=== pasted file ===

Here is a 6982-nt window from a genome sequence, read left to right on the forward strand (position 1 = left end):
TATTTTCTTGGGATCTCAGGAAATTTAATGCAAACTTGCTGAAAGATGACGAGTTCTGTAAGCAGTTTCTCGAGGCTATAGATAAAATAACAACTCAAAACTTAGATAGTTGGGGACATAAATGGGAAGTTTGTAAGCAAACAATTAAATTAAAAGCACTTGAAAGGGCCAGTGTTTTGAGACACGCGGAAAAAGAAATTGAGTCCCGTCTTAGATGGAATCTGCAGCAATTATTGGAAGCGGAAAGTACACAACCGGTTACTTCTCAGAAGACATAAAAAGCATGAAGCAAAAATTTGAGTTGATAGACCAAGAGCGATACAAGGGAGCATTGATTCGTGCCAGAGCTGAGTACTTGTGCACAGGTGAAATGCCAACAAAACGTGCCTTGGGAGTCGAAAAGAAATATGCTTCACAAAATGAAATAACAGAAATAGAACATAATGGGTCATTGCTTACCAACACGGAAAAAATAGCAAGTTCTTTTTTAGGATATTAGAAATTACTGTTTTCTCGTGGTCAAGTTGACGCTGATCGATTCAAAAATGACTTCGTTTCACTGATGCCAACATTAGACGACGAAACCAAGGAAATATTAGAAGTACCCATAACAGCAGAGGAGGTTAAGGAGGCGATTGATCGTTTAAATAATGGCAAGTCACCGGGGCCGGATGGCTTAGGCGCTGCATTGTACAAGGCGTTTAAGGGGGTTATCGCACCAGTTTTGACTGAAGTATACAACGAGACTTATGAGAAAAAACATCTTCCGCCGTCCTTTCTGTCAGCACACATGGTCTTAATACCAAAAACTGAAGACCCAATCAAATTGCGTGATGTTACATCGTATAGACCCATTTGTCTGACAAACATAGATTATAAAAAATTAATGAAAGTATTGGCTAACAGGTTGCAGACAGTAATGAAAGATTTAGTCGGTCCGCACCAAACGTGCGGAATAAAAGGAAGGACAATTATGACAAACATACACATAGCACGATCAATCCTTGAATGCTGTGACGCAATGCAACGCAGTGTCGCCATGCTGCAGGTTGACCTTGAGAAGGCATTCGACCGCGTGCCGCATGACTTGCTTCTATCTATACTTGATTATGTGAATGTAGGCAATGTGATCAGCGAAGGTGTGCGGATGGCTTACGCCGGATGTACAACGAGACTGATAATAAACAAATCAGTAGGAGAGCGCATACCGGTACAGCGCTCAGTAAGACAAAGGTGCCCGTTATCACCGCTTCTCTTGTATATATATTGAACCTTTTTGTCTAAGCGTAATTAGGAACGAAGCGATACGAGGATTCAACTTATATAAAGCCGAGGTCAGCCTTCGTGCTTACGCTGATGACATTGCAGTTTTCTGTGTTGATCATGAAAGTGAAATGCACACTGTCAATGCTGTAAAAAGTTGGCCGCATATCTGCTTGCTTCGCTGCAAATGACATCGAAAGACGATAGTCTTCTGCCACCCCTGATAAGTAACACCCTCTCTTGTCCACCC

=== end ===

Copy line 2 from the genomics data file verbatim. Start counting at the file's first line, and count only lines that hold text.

TATTTTCTTGGGATCTCAGGAAATTTAATGCAAACTTGCTGAAAGATGACGAGTTCTGTAAGCAGTTTCTCGAGGCTATAGATAAAATAACAACTCAAAACTTAGATAGTTGGGGACATAAATGGGAAGTTTGTAAGCAAACAATTAAATTAAAAGCACTTGAAAGGGCCAGTGTTTTGAGACACGCGGAAAAAGAAATTGAGTCCCGTCTTAGATGGAATCTGCAGCAATTATTGGAAGCGGAAAGTACACAACCGGTTACTTCTCAGAAGACATAAAAAGCATGAAGCAAAAATTTGAGTTGATAGACCAAGAGCGATACAAGGGAGCATTGATTCGTGCCAGAGCTGAGTACTTGTGCACAGGTGAAATGCCAACAAAACGTGCCTTGGGAGTCGAAAAGAAATATGCTTCACAAAATGAAATAACAGAAATAGAACATAATGGGTCATTGCTTACCAACACGGAAAAAATAGCAAGTTCTTTTTTAGGATATTAGAAATTACTGTTTTCTCGTGGTCAAGTTGACGCTGATCGATTCAAAAATGACTTCGTTTCACTGATGCCAACATTAGACGACGAAACCAAGGAAATATTAGAAGTACCCATAACAGCAGAGGAGGTTAAGGAGGCGATTGATCGTTTAAATAATGGCAAGTCACCGGGGCCGGATGGCTTAGGCGCTGCATTGTACAAGGCGTTTAAGGGGGTTATCGCACCAGTTTTGACTGAAGTATACAACGAGACTTATGAGAAAAAACATCTTCCGCCGTCCTTTCTGTCAGCACACATGGTCTTAATACCAAAAACTGAAGACCCAATCAAATTGCGTGATGTTACATCGTATAGACCCATTTGTCTGACAAACATAGATTATAAAAAATTAATGAAAGTATTGGCTAACAGGTTGCAGACAGTAATGAAAGATTTAGTCGGTCCGCACCAAACGTGCGGAATAAAAGGAAGGACAATTATGACAAACATACACATAGCACGATCAATCCTTGAATGCTGTGACGCAATGCAACGCAGTGTCGCCATGCTGCAGGTTGACCTTGAGAAGGCATTCGACCGCGTGCCGCATGACTTGCTTCTATCTATACTTGATTATGTGAATGTAGGCAATGTGATCAGCGAAGGTGTGCGGATGGCTTACGCCGGATGTACAACGAGACTGATAATAAACAAATCAGTAGGAGAGCGCATACCGGTACAGCGCTCAGTAAGACAAAGGTGCCCGTTATCACCGCTTCTCTTGTATATATATTGAACCTTTTTGTCTAAGCGTAATTAGGAACGAAGCGATACGAGGATTCAACTTATATAAAGCCGAGGTCAGCCTTCGTGCTTACGCTGATGACATTGCAGTTTTCTGTGTTGATCATGAAAGTGAAATGCACACTGTCAATGCTGTAAAAAGTTGGCCGCATATCTGCTTGCTTCGCTGCAAATGACATCGAAAGACGATAGTCTTCTGCCACCCCTGATAAGTAACACCCTCTCTTGTCCACCC